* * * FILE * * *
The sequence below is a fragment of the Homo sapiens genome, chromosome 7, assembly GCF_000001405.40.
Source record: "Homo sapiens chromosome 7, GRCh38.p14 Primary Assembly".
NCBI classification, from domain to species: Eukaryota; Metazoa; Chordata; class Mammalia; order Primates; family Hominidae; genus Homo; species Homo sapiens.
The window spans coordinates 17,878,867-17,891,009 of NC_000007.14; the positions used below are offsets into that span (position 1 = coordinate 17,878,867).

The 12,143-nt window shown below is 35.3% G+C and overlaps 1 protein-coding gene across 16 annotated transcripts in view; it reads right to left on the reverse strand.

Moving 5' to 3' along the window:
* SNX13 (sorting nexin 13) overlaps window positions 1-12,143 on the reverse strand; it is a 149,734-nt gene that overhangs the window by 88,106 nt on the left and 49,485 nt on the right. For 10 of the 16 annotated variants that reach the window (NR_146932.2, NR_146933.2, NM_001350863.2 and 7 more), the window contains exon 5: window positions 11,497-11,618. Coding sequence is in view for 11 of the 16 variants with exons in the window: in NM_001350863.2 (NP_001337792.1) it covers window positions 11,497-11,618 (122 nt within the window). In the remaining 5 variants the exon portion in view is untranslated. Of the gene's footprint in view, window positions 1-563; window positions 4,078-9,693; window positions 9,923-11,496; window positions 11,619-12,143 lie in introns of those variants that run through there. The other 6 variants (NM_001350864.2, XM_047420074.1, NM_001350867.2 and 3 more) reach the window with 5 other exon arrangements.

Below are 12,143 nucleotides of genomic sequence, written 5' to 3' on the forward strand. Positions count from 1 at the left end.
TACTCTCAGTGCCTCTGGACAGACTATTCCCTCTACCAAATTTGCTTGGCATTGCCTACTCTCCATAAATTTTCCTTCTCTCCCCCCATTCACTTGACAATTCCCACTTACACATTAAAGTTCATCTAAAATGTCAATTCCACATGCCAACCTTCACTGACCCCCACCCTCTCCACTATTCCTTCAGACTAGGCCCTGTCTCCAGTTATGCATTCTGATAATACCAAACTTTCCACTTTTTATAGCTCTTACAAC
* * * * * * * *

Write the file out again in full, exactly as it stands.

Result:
The sequence below is a fragment of the Homo sapiens genome, chromosome 7, assembly GCF_000001405.40.
Source record: "Homo sapiens chromosome 7, GRCh38.p14 Primary Assembly".
NCBI classification, from domain to species: Eukaryota; Metazoa; Chordata; class Mammalia; order Primates; family Hominidae; genus Homo; species Homo sapiens.
The window spans coordinates 17,878,867-17,891,009 of NC_000007.14; the positions used below are offsets into that span (position 1 = coordinate 17,878,867).

The 12,143-nt window shown below is 35.3% G+C and overlaps 1 protein-coding gene across 16 annotated transcripts in view; it reads right to left on the reverse strand.

Moving 5' to 3' along the window:
* SNX13 (sorting nexin 13) overlaps window positions 1-12,143 on the reverse strand; it is a 149,734-nt gene that overhangs the window by 88,106 nt on the left and 49,485 nt on the right. For 10 of the 16 annotated variants that reach the window (NR_146932.2, NR_146933.2, NM_001350863.2 and 7 more), the window contains exon 5: window positions 11,497-11,618. Coding sequence is in view for 11 of the 16 variants with exons in the window: in NM_001350863.2 (NP_001337792.1) it covers window positions 11,497-11,618 (122 nt within the window). In the remaining 5 variants the exon portion in view is untranslated. Of the gene's footprint in view, window positions 1-563; window positions 4,078-9,693; window positions 9,923-11,496; window positions 11,619-12,143 lie in introns of those variants that run through there. The other 6 variants (NM_001350864.2, XM_047420074.1, NM_001350867.2 and 3 more) reach the window with 5 other exon arrangements.

Below are 12,143 nucleotides of genomic sequence, written 5' to 3' on the forward strand. Positions count from 1 at the left end.
TACTCTCAGTGCCTCTGGACAGACTATTCCCTCTACCAAATTTGCTTGGCATTGCCTACTCTCCATAAATTTTCCTTCTCTCCCCCCATTCACTTGACAATTCCCACTTACACATTAAAGTTCATCTAAAATGTCAATTCCACATGCCAACCTTCACTGACCCCCACCCTCTCCACTATTCCTTCAGACTAGGCCCTGTCTCCAGTTATGCATTCTGATAATACCAAACTTTCCACTTTTTATAGCTCTTACAAC